A common solution to the high cost of using large random samples is, for example, to study various samples of about 100 mostly schizophrenic males in psychiatric male populations to determine their representation, and five such studies reported representation percentages ranging from 14.1 and 22 percent for males who were homosexually active (Susser et al., 1995: 16%; McDermott et al., 1994: 22%; Cournos et al., 1994: 22%; Kalichman et al., 1994: 22%; Lyketsos et al., 1983: 14.1%). The average of these percentages (19%) indicates that the representation of homosexually active individuals in male schizophrenic populations is about twice their representation in the average population given the 9.2 percent estimate reported by Bagley and Tremblay (1998) for currently homosexually active young adult males. One study also reported that none of the homosexually active schizophrenic males perceived themselves to be homosexual (Cournos et al., 1994). The implications are that schizophrenic males acting on their homosexual desires is independent of the "identity" concept so often mentioned in association with modern restricting concept of male homosexuality.

Three of the above cited studies also reported that 10 to 50 percent of homosexually active mostly schizophrenic males had traded sex with males for goods or money (Susser et al., 1995; Cournos et al., 1994; Kalichman et al., 1994), meaning that most of these males may be much like "trade males" of a former age of male homosexuality described at the beginning of this paper. Some of these males, however, may be at risk for sexual assault given that, in one Toronto study of sexually assaulted mostly young adult males visiting a sexual assault center, 35 percent were reported to have cognitive deficits, but a possible link to mental disorders such as schizophrenia or other psychiatric problems was not mentioned (Stermac et al., 1996).

Very little has been written about homosexuality and its effects in the sector of the population deemed to have mental disorders, but the above data indicates overrepresentation, and the similar results were produced from HIV/AIDS related cohort studies of gay and bisexual adult males. Compared to general male population studies, as noted above, gay and bisexual males have high incidences of major depressive disorder (MDD) in the psychiatric history, and they are overrepresented in personality disorders often associated with elevated rates of suicidality.

As a rule, the homosexuality factor in suicide problem of males with psychiatric diagnoses has been ignored, even though there are indications that homosexuality is overrepresented in the suicides of psychiatric patients. One two-year follow-up of 2,753 adults hospitalized for depression and/or suicidality reported that being bisexual or a celibate homosexual was one of the 15 variables implicated in suicides (Motto et al., 1985), and a seven-year follow-up of 500 psychiatric patients reported that homosexuals accounted for one-third of the suicide deaths. Interestingly, the authors noted that the study represented the first attempt to ascertain the sexual orientation of such study subjects (Martin et al., 1985), and the endeavor has not been repeated possibly die to indifference.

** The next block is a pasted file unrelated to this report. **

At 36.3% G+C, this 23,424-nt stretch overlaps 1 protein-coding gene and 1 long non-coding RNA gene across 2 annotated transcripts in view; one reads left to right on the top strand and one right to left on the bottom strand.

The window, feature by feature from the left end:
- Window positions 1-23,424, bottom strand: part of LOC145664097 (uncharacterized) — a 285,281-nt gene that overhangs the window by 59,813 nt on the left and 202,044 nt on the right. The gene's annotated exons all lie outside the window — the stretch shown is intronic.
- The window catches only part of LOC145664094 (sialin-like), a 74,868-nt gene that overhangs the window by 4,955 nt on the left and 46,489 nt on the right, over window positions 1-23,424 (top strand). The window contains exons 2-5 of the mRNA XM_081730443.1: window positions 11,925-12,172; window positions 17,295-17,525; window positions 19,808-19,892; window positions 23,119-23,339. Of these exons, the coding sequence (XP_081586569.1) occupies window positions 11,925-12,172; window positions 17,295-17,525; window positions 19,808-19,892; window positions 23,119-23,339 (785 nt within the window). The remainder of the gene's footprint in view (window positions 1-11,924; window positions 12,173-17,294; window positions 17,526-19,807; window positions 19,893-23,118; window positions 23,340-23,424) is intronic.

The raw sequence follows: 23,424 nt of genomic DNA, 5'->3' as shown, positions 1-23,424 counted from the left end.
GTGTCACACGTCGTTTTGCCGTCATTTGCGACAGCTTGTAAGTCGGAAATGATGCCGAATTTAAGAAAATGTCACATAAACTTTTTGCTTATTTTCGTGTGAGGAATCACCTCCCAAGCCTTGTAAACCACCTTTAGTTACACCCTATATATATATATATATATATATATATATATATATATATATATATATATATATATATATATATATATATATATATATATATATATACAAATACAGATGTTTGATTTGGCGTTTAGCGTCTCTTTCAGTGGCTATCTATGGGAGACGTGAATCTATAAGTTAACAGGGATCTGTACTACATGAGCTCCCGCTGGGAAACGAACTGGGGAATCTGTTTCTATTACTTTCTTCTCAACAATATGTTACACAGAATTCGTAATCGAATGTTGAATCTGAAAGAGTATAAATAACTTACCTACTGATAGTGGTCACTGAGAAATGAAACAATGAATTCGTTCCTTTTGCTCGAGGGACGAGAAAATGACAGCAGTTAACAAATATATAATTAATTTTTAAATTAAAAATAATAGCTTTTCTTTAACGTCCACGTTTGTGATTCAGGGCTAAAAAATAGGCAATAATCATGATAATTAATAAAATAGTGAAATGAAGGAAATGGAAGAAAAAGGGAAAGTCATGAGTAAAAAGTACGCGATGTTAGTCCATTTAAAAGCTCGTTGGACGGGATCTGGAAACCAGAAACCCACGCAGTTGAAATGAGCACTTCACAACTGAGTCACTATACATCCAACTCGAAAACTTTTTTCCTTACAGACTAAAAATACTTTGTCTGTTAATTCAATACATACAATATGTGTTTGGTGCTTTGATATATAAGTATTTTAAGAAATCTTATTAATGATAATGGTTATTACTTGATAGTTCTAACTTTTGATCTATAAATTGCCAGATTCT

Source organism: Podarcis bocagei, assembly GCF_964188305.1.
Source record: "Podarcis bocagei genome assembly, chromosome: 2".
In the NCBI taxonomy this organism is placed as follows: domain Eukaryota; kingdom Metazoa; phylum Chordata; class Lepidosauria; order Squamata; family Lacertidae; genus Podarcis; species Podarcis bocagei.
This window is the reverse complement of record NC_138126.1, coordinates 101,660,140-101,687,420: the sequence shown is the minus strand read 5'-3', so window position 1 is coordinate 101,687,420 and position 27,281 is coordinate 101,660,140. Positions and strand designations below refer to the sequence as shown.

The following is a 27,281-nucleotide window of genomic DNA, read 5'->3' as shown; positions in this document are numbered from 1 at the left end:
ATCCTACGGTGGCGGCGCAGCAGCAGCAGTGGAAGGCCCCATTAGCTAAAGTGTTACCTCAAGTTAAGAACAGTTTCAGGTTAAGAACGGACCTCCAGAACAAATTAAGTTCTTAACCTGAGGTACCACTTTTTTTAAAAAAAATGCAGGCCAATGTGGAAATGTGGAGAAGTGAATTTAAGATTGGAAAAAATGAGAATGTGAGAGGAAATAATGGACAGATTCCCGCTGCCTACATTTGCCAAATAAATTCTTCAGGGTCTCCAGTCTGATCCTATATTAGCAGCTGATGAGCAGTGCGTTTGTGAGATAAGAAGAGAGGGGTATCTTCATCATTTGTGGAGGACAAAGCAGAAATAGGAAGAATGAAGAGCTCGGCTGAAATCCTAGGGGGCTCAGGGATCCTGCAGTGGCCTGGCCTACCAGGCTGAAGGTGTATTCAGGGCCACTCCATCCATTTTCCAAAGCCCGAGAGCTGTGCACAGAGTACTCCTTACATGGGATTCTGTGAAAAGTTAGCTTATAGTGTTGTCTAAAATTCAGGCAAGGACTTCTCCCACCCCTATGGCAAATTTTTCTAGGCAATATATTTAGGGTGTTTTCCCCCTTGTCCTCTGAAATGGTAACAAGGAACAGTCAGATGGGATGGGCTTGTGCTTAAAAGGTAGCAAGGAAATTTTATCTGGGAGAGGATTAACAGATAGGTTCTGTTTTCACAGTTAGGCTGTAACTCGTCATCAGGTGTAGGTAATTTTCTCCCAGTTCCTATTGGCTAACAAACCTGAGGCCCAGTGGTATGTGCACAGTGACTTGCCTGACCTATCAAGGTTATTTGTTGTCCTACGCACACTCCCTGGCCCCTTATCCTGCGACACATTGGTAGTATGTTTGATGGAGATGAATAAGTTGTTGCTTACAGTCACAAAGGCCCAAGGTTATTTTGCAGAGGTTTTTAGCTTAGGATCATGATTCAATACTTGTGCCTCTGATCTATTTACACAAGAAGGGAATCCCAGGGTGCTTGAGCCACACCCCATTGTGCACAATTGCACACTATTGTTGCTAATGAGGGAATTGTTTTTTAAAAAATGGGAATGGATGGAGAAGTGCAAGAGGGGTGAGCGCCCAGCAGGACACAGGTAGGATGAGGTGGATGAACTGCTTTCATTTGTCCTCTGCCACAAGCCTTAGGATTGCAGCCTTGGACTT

The role of Grounded Theory and Ethnomethodology Studies in the Research of Male Homosexual Realities.

Studies of the many facets of male homosexuality requires the application of an important rule noted by The Working Group (1995) in the first special issue on "sexual orientation" of Suicide and Life-Threatening Behavior.

Researchers must know the community they are studying (p. 83).

A major problem with the concept of "gay community," however, is its constituents. Who are they? During the period that bisexual people were not supposed to exist, were bisexual individuals a part of "the gay community"? What about schizophrenic males who are homosexually active and may be sexually relating with gay identified males? Homosexual and bisexual males of color have a near double representation in telephone surveys, forming about one-third of homosexual and bisexual identified males, but are they a part of "gay communities" which historically have been white dominated and racist in nature? Is it possible then that the concept of "the gay community" is but a minority subset of the modern world of male homosexuality, as gay identified males also happen to be from a historical perspective?

The problems I have observed gay and bisexual youth manifesting when they venture into "gay communities" are significant and they often continue, sometimes getting worse as often observed with gay male youth with respect to drug use and abuse. As previously noted, the more "feminine" gay males will have significant problems after the venture into "gay communities," but studies are almost nonexistent on the process of integration into "gay communities," and the problems to be encountered by often "at risk" gay and bisexual male youth. Gay communities have also been known for white racism resulting in varied abuses of people of color (Tremble et al., 1989), and there is significant stigma related to "public sex" engaged in by many gay identified males (Tewsbury, 1996). Lying is also common when gay and bisexual males are meeting each other with sexual objectives in mind (de Luze, 1990), and one's class status may also significantly affect one's attachment to gay communities (Chapple et al., 1998).